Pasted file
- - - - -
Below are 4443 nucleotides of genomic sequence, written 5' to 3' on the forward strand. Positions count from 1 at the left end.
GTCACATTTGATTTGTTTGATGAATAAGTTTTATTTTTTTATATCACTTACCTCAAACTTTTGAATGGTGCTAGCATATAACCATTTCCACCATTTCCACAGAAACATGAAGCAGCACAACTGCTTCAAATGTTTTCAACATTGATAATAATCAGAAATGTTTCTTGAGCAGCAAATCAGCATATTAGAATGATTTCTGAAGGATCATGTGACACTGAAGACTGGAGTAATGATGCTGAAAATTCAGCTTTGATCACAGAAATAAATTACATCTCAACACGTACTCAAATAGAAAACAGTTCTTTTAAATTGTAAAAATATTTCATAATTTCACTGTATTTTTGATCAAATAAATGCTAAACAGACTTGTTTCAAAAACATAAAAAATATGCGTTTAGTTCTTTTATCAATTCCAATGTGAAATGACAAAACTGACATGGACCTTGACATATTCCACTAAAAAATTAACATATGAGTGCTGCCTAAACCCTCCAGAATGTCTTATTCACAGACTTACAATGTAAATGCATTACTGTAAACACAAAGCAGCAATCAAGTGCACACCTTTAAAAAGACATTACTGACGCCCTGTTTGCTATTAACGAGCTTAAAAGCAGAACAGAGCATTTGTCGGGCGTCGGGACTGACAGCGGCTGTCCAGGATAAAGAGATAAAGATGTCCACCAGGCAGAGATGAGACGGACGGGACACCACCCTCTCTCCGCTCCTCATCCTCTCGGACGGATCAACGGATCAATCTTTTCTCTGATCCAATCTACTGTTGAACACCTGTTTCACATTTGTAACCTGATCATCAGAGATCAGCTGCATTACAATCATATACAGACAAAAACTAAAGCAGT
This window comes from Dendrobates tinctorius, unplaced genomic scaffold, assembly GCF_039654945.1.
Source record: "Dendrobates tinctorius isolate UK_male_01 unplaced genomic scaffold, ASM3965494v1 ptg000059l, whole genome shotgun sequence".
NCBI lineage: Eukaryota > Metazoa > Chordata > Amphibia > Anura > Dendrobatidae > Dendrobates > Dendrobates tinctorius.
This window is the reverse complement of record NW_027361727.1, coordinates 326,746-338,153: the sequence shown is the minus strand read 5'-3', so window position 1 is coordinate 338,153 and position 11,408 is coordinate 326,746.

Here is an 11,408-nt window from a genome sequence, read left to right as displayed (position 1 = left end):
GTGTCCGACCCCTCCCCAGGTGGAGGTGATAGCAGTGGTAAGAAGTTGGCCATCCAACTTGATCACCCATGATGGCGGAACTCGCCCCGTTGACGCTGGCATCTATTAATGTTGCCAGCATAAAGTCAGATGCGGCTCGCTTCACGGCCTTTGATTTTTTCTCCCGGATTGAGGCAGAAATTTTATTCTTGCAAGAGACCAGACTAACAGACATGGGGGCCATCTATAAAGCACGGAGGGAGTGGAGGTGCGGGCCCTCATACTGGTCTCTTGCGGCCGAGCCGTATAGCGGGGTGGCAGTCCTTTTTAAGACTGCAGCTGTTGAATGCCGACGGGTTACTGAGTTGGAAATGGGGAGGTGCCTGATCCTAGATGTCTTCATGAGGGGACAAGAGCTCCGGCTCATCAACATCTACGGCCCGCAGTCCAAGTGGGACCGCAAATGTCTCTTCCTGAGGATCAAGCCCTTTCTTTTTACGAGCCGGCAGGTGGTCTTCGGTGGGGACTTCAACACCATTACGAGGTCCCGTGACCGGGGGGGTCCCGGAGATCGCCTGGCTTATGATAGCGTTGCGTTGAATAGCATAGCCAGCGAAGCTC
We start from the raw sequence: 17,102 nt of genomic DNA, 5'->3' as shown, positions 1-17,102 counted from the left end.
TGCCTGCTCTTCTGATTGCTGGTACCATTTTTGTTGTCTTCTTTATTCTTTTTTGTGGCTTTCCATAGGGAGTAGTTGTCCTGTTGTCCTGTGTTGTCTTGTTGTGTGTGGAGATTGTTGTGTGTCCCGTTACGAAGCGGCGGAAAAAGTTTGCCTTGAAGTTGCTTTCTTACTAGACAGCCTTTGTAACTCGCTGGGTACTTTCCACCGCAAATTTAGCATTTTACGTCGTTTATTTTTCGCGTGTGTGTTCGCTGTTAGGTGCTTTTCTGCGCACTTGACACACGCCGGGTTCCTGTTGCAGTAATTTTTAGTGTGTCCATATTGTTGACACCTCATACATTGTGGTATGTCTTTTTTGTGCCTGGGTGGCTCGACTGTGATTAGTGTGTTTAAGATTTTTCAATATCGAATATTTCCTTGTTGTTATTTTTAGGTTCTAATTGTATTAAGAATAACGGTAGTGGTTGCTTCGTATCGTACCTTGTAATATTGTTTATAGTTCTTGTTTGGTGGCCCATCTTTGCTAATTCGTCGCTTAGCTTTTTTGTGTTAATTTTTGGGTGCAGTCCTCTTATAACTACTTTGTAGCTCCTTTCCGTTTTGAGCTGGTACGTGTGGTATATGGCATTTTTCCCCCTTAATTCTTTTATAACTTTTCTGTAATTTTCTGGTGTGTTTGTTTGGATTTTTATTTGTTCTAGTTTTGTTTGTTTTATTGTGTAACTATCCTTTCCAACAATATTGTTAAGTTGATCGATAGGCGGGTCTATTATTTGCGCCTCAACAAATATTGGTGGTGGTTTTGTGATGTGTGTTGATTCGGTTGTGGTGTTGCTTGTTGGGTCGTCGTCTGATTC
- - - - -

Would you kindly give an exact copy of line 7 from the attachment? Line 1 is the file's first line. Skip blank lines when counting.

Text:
Here is an 11,408-nt window from a genome sequence, read left to right as displayed (position 1 = left end):